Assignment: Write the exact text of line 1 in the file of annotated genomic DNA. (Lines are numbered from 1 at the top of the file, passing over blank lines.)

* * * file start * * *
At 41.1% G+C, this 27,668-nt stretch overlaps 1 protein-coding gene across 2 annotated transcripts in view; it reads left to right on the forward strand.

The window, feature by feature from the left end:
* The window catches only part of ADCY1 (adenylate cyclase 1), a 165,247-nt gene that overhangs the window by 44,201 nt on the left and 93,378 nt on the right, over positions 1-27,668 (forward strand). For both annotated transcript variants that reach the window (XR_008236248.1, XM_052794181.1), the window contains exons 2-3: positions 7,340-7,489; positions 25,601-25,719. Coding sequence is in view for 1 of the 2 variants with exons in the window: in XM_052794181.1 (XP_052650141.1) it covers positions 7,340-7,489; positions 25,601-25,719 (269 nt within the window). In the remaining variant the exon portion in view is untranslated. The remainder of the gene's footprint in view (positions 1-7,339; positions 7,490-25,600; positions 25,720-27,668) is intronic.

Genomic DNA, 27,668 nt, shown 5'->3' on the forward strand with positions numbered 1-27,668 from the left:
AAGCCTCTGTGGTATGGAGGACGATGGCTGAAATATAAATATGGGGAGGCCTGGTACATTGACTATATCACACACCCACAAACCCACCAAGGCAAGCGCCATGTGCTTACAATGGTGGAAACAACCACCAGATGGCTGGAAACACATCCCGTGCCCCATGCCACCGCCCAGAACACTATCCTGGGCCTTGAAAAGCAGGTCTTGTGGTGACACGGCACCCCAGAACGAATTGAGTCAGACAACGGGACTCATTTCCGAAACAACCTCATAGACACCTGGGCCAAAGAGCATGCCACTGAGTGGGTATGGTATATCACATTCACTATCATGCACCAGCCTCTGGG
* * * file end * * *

At 41.1% G+C, this 27,668-nt stretch overlaps 1 protein-coding gene across 2 annotated transcripts in view; it reads left to right on the forward strand.